In Salem Massachusetts, during the 17th Century, the courts put local residents on trials for witchcraft, leading to many executions. Most of the accusations were influenced by both religious and gender elements. Women were commonly being linked to evil and the devil, and were becoming a threat to society socially, economically, and militarily. These women were insiders, local residents, to the Salem community, yet these women were being accused unexpectedly due to their threatening presence and behavior.
Both primary and secondary sources are essential for my project. My first primary source I will be analyzing is by David Levin, titled What Happened in Salem?: Documents Pertaining to the Seventeenth-century Witchcraft Trials. This primary source consists of direct trials that could possibly give me a better understanding of the possible influences of religion on these trials. Also, it appears that this source has primary documents inside, but also analyzes these sources himself which could be very helpful. Also, another book written by Bernard Rosenthal, titled Records of the Salem witch-hunt, provides many legal documents from the 17th century during the Salem Witch trials. Both books mentioned will provide direct evidence from the era of the Salem Witch trials, but more of the legal perspective since these were accusations. The next primary source being used in this paper is from the Salem Witch Trial Documentary Archive found online. This primary source is amazing. It has a ton of primary sources that have direct quotes of what exactly happened during these trials. This website allows access to diaries, sermons, personal letters, record books, court records, while also providing accusations and maps of witchcraft. Furthermore, this website has both witchcraft papers and court records. Also, Worldcat contains a variety of court records and orders that occurred during the Salem Witch Trials. This will help me see more records outside of the previous primary sources which I could use to begin to categorize trends I see.
For the secondary sources, David Harley’s article, “Explaining Salem: Calvinist Psychology and the Diagnosis of Possession,” appears to be a great source that coincides with the study of religion and accusations. Harley discusses how the psychological illnesses were not an issue, but it was more of a physical illness. Most of the time, physical illness was based around religion (demonic possession, God’s punishment, etc.). The next secondary source is by Peter Hoffer titled, The Devil’s Disciples: Makers of the Salem Witchcraft Trials. Hoffer focuses on the influence of the Devil on these accusations, so I feel like this source would be great with how religion influenced these trials since the relationship between the community and the Devil is discussed. Next, the source, The Devil in the Shape of a Woman: Witchcraft in Colonial New England, written by Carol F. Karlsen, discusses the focus on women being accused as the witches during these trials. These women were typically focused on because of their economic and social positions. For instance, men accusing women because of their threat to the social order. Also, the source, In the Devil’s Snare: The Salem Witchcraft Crisis of 1692, written by Mary Beth Norton, furthermore emphasizes the idea of women being a harm to society, but instead she focuses on the military aspect as well. She notes how women and young girls were seen as a threat to society, so therefore, they were being accused more than men. Lastly, the source Damned Women: Sinners and Witches in Puritan New England, written by Elizabeth Reis, discusses the relationship between women and evil in the Puritan practice. She notes how that directly influences society into accusing these women as witches.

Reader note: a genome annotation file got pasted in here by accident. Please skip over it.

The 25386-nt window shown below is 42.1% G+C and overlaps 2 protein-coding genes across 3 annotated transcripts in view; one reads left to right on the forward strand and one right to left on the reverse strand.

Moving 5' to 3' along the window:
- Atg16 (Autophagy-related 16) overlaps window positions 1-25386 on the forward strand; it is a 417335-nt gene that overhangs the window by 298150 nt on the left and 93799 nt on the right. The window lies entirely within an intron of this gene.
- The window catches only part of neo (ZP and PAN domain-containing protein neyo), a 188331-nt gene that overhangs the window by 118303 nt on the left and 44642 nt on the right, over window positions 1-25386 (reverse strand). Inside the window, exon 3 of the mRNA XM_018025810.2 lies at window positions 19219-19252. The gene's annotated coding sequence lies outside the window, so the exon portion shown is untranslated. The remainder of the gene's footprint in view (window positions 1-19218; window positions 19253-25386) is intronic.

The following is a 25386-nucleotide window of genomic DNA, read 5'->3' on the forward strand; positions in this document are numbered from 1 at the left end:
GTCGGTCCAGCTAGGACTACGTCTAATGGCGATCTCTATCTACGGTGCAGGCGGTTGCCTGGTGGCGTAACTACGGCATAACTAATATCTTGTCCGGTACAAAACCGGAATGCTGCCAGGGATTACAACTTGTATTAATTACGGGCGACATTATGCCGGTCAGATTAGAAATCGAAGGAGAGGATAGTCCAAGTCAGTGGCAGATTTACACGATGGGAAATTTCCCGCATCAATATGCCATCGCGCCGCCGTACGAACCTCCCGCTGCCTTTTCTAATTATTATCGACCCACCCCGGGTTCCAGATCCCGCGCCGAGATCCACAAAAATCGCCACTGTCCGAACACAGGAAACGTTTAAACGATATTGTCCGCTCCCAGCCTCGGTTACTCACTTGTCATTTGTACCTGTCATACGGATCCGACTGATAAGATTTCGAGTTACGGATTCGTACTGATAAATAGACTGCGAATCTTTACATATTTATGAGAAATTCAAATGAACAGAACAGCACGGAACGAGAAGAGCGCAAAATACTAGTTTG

As a historian, it is interesting to test and see the influence of religion and gender on society. We, as historians, already see the connection between women (gender) and evil (religion). Just because an individual was born a woman, they were being identified with the Devil, which caused many tensions within the Salem society. For instance, these women were being accused as causing evil socially, economically, and militarily. It is very important to understand why a focus began towards women as being evil and demonic. Being able to relate religion and gender to the accusations of the Salem Witch Trials could open an array of connections.
Levin, David. What Happened in Salem?: Documents Pertaining to the Seventeenth-century Witchcraft Trials. 2d ed. Harbrace Sourcebooks. New York: Harcourt, Brace, 1960.
Rosenthal, Bernard. Records of the Salem witch-hunt. New York: Cambridge University Press, 2014.
“Salem Witch Trials Documentary Archive.” Accessed February 8, 2018. http://salem.lib.virginia.edu/home.html.
“Transcripts of Legal Documents.” Accessed February 8, 2018. http://salem.lib.virginia.edu/texts/transcripts.html.
Harley, David. “Explaining Salem: Calvinist Psychology and the Diagnosis of Possession.” The American Historical Review 101, no. 2 (1996): 307-30. doi:10.2307/2170393.
Hoffer, Peter Charles. The Devil’s Disciples: Makers of the Salem Witchcraft Trials. Baltimore: Johns Hopkins University Press, 1996.
Karlsen, Carol F. The Devil in the Shape of a Woman: Witchcraft in Colonial New England. 1st Vintage Books ed. New York: Vintage Books, 1989.
Norton, Mary Beth. In the Devil’s Snare: The Salem Witchcraft Crisis of 1692. 1st ed. New York: Alfred A. Knopf, 2002.
Reis, Elizabeth. Damned Women: Sinners and Witches in Puritan New England. Ithaca: Cornell University Press, 1997.